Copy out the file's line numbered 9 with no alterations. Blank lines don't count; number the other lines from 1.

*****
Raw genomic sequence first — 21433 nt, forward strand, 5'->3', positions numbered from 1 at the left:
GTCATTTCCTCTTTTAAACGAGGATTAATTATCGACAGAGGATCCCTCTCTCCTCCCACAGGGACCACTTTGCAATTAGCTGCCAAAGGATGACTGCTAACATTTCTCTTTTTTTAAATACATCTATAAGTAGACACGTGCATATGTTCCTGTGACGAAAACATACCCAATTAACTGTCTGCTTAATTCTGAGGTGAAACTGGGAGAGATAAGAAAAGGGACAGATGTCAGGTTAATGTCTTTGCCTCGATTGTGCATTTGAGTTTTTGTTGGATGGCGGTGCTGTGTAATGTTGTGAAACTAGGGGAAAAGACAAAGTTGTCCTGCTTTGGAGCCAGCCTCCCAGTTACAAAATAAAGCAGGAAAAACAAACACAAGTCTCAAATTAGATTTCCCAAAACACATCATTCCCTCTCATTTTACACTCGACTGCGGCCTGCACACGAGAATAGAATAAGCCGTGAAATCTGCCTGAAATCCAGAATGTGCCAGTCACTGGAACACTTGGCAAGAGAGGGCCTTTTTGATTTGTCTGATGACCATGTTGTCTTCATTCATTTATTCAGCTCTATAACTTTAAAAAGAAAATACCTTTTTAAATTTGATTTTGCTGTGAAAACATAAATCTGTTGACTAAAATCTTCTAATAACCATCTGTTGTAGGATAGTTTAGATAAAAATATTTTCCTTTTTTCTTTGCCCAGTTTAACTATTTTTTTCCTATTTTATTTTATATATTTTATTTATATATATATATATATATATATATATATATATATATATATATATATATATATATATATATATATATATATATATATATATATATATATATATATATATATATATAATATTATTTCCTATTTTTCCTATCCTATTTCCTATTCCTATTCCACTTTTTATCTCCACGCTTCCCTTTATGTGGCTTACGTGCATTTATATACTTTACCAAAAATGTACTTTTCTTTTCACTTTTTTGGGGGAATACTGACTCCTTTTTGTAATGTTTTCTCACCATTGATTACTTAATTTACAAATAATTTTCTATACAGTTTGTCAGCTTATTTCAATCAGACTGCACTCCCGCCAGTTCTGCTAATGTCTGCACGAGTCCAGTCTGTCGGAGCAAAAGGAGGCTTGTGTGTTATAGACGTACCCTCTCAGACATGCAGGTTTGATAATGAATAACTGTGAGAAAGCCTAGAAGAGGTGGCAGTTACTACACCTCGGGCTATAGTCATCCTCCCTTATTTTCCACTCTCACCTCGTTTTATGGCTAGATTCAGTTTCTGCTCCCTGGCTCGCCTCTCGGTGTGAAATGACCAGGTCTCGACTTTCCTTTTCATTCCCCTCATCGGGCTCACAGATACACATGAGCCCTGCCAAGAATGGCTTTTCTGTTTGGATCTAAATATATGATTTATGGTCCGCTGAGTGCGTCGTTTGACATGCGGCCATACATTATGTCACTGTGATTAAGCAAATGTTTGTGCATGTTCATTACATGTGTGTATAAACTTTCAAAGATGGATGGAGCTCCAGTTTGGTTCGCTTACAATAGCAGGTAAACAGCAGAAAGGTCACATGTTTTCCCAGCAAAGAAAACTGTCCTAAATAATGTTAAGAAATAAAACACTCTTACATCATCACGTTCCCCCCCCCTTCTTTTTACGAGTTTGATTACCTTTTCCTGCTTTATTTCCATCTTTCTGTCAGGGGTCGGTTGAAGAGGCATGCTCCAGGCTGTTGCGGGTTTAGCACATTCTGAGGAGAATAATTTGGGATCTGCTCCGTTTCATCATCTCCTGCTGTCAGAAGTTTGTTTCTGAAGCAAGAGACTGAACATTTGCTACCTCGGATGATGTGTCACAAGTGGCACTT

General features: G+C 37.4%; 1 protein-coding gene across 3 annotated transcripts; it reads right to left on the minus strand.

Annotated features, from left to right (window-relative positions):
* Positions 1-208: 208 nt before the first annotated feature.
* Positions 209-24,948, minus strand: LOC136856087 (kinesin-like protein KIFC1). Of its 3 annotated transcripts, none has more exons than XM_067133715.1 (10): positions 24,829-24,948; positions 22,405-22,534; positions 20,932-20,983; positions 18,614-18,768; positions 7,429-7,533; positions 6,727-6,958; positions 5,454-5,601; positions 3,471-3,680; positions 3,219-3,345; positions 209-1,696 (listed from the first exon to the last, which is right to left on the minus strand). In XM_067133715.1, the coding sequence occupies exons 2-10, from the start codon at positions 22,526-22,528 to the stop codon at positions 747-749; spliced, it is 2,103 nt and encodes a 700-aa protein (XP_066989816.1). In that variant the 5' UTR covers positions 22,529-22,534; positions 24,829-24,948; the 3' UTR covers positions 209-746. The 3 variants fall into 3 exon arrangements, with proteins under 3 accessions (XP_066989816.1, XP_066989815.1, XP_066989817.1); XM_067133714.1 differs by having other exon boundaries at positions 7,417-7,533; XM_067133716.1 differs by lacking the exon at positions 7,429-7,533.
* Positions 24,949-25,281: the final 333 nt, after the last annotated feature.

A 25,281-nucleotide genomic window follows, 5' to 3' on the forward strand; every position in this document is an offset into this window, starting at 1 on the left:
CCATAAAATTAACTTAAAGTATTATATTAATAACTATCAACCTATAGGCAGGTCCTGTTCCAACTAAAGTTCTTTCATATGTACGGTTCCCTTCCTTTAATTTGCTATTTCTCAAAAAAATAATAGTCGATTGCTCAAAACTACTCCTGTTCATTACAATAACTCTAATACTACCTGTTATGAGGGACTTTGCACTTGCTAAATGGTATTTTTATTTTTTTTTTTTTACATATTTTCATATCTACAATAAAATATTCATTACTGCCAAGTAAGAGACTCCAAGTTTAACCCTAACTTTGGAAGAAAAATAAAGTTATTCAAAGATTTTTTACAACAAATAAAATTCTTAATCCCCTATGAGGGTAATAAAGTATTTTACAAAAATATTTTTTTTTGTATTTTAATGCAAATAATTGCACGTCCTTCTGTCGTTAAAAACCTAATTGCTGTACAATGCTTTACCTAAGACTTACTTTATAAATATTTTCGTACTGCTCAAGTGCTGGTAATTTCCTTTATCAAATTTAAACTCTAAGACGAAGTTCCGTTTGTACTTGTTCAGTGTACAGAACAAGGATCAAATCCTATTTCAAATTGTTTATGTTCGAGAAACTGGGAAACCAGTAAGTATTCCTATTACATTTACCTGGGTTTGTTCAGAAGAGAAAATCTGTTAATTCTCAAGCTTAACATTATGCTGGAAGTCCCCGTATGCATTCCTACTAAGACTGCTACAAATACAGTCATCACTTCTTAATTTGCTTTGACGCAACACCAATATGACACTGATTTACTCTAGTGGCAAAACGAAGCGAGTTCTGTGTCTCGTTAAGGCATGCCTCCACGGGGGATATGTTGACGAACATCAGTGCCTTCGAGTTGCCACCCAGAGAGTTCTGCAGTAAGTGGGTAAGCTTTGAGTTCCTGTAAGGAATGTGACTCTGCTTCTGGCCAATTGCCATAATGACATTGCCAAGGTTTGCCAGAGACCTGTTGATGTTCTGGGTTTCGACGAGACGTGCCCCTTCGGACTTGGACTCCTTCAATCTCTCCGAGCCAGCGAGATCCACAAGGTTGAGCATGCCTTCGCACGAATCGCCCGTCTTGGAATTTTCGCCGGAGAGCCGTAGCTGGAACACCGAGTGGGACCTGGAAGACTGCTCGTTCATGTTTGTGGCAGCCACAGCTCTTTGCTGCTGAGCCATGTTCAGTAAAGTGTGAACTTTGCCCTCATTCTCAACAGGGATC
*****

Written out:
CCATAAAATTAACTTAAAGTATTATATTAATAACTATCAACCTATAGGCAGGTCCTGTTCCAACTAAAGTTCTTTCATATGTACGGTTCCCTTCCTTTAATTTGCTATTTCTCAAAAAAATAATAGTCGATTGCTCAAAACTACTCCTGTTCATTACAATAACTCTAATACTACCTGTTATGAGGGACTTTGCACTTGCTAAATGGTATTTTTATTTTTTTTTTTTTACATATTTTCATATCTACAATAAAATATTCATTACTGCCAAGTAAGAGACTCCAAGTTTAACCCTAACTTTGGAAGAAAAATAAAGTTATTCAAAGATTTTTTACAACAAATAAAATTCTTAATCCCCTATGAGGGTAATAAAGTATTTTACAAAAATATTTTTTTTTGTATTTTAATGCAAATAATTGCACGTCCTTCTGTCGTTAAAAACCTAATTGCTGTACAATGCTTTACCTAAGACTTACTTTATAAATATTTTCGTACTGCTCAAGTGCTGGTAATTTCCTTTATCAAATTTAAACTCTAAGACGAAGTTCCGTTTGTACTTGTTCAGTGTACAGAACAAGGATCAAATCCTATTTCAAATTGTTTATGTTCGAGAAACTGGGAAACCAGTAAGTATTCCTATTACATTTACCTGGGTTTGTTCAGAAGAGAAAATCTGTTAATTCTCAAGCTTAACATTATGCTGGAAGTCCCCGTATGCATTCCTACTAAGACTGCTACAAATACAGTCATCACTTCTTAATTTGCTTTGACGCAACACCAATATGACACTGATTTACTCTAGTGGCAAAACGAAGCGAGTTCTGTGTCTCGTTAAGGCATGCCTCCACGGGGGATATGTTGACGAACATCAGTGCCTTCGAGTTGCCACCCAGAGAGTTCTGCAGTAAGTGGGTAAGCTTTGAGTTCCTGTAAGGAATGTGACTCTGCTTCTGGCCAATTGCCATAATGACATTGCCAAGGTTTGCCAGAGACCTGTTGATGTTCTGGGTTTCGACGAGACGTGCCCCTTCGGACTTGGACTCCTTCAATCTCTCCGAGCCAGCGAGATCCACAAGGTTGAGCATGCCTTCGCACGAATCGCCCGTCTTGGAATTTTCGCCGGAGAGCCGTAGCTGGAACACCGAGTGGGACCTGGAAGACTGCTCGTTCATGTTTGTGGCAGCCACAGCTCTTTGCTGCTGAGCCATGTTCAGTAAAGTGTGAACTTTGCCCTCATTCTCAACAGGGATC